By Shannon Drayer
So, were you ready to give Masahiro Tanaka a near-Felix Hernandez deal and end up spending more than that once the $20 million posting fee was paid? Regardless of need, that would have to be on the ridiculous end of the spectrum for me. Tanaka is good but unproven in Major League Baseball. Most did not even project him to be a true No. 1, yet he will be paid like an ace.
Right-handers Ervin Santana (above) and Ubaldo Jimenez are among the starters still on the free-agent market. (AP)
I would say it’s crazy, but little surprises me in baseball when it comes to dollars anymore.
As I have mentioned in numerous posts, if the Mariners had acquired Tanaka they would then have had over $70 million sunk in three players for the next six years. It is one thing to do that on a budget upwards of $200 million. Extremely dangerous to do so on one which is much less. After going all out for Robinson Cano, a move I feel they had to make, there had to be limits on Tanaka.
With all that said, we don’t even know if he was interested in coming to Seattle. It was a longshot. Now it is time to move on.
The Mariners need pitching help and there is pitching help out there. What the Tanaka signing does to the value of the remaining free-agent market remains to be seen. It will be interesting to see if the market for Ervin Santana and Ubaldo Jimenez in particular has been held up buy the wait and see where this is going in terms of dollars by either side or the fact that they are attached to draft picks.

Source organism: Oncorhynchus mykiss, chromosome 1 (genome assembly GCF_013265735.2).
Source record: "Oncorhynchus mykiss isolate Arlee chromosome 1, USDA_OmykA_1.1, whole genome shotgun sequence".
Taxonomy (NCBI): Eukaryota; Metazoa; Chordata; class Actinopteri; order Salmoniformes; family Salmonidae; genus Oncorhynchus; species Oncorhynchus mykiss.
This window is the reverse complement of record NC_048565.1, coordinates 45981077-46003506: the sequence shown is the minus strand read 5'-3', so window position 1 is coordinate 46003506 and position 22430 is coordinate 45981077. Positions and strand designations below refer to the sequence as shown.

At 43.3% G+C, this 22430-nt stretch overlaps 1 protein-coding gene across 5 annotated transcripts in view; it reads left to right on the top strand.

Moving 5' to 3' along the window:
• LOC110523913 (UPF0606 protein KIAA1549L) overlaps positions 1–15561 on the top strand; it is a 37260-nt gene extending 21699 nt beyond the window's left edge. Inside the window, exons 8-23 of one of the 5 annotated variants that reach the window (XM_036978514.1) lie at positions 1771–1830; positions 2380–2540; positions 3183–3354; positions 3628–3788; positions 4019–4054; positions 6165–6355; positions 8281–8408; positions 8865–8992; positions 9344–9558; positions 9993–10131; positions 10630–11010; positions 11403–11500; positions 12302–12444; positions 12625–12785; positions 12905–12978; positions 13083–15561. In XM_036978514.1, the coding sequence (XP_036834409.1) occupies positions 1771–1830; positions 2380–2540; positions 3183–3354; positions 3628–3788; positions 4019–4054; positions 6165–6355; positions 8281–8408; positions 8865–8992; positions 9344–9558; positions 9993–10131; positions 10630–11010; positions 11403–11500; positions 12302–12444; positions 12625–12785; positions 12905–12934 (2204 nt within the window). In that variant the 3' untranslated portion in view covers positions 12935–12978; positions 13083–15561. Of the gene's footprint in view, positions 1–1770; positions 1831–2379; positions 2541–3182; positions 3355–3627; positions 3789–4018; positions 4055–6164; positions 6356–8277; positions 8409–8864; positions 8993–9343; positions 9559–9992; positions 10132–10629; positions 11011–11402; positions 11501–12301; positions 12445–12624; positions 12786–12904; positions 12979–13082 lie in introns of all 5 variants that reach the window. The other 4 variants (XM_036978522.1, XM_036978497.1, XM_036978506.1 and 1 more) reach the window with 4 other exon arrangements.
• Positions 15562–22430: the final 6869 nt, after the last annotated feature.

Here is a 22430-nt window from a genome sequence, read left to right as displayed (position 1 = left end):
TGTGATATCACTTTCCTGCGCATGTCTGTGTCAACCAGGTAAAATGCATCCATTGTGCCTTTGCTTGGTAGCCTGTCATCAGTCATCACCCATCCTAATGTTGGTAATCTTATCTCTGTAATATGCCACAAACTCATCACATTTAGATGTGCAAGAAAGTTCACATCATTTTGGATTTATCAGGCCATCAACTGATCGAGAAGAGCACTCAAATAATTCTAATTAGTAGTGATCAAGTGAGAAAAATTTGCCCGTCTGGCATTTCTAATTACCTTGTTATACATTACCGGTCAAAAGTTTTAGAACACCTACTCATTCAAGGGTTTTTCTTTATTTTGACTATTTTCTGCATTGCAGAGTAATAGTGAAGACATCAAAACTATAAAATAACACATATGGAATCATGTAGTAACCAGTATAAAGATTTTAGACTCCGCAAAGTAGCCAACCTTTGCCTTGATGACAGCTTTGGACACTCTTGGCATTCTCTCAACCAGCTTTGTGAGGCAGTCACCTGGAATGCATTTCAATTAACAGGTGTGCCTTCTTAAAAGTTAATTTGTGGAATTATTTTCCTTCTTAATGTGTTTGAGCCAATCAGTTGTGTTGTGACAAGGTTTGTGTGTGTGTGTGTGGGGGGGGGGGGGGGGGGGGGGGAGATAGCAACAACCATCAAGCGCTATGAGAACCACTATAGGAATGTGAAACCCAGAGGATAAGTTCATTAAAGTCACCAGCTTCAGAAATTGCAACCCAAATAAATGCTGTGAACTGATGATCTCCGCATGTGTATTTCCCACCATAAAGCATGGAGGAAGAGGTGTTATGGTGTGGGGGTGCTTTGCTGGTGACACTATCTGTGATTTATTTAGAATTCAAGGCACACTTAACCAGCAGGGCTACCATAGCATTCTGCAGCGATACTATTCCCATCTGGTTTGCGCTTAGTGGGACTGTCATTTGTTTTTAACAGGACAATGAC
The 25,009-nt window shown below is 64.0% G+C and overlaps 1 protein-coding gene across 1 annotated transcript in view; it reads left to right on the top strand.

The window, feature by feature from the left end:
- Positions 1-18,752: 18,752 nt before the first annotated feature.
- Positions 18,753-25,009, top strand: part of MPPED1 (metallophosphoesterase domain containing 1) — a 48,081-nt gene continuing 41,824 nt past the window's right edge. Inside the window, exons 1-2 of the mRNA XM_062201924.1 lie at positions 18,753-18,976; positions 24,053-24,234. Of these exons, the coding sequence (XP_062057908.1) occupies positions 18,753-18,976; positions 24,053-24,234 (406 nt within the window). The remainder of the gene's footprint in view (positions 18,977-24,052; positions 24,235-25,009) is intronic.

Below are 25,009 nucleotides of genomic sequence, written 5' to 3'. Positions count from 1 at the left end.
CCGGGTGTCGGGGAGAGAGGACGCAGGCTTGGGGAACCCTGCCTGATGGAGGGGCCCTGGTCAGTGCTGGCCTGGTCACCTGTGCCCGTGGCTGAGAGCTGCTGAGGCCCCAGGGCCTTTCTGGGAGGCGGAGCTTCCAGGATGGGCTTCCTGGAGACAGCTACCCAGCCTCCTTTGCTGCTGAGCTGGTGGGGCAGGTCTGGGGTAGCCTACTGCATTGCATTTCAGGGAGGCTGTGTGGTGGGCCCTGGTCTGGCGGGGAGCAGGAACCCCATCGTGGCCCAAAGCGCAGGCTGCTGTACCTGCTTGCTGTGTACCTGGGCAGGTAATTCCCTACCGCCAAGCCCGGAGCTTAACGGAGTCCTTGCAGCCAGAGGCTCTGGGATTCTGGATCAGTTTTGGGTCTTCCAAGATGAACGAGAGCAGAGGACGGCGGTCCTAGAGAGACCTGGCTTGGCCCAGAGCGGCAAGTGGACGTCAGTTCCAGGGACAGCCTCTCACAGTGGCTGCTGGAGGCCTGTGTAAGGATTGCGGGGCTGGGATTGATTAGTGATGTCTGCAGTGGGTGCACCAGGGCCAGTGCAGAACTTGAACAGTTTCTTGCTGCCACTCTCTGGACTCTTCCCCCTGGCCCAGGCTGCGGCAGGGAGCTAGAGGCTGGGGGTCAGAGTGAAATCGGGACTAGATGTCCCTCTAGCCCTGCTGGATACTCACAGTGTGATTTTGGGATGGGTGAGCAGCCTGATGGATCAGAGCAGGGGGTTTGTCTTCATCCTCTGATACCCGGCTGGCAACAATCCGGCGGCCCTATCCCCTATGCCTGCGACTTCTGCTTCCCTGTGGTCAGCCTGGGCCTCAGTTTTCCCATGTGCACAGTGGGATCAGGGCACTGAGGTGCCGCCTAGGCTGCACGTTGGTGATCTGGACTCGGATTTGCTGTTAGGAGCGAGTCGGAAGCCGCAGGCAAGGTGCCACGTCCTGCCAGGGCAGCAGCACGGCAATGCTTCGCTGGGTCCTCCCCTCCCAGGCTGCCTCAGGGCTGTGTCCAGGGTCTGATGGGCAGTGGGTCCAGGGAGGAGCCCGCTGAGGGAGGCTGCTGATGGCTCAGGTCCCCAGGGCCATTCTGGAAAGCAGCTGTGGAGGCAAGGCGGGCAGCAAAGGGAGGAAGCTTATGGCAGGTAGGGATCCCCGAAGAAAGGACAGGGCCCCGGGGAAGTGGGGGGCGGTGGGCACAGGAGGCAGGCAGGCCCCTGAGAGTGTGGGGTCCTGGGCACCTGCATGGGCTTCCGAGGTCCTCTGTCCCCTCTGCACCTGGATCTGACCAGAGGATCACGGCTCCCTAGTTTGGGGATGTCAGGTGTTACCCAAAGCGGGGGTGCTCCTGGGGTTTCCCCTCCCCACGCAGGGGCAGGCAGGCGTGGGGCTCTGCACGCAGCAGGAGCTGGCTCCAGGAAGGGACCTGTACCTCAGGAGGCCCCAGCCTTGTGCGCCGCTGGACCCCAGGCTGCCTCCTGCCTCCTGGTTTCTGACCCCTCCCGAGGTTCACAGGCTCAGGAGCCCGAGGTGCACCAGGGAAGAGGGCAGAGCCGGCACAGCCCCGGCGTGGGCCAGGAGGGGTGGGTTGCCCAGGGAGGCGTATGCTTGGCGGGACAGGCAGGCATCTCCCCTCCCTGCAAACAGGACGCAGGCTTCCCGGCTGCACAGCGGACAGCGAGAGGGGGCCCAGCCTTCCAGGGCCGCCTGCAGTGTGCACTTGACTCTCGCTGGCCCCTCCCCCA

Matt Garza is not, and he stands to be the most popular kid in school until he signs as plenty of teams need pitching.
Garza is the big remaining name but is he worth the dollars and commitment at this point? Are Jimenez or Santana worth the dollars and the picks? Are they worth much more in terms of overall impact than Scott Baker, who Bill Krueger was touting on “The Hot Stove League Show” Tuesday night. Or perhaps Chris Capuano or Bronson Arroyo? Is a trade for starting pitching possible?
One way or another the Mariners need to get another starter into the rotation. I don’t care how good your No. 1 or 2 is. To have your 3-4-5 consist of two rookies and a player with less than a year of experience is not a rotation you can depend on. It is not a rotation that will help a bullpen that has yet to be improved, either. Plenty of upside but few guarantees for 2014.
There is work to be done.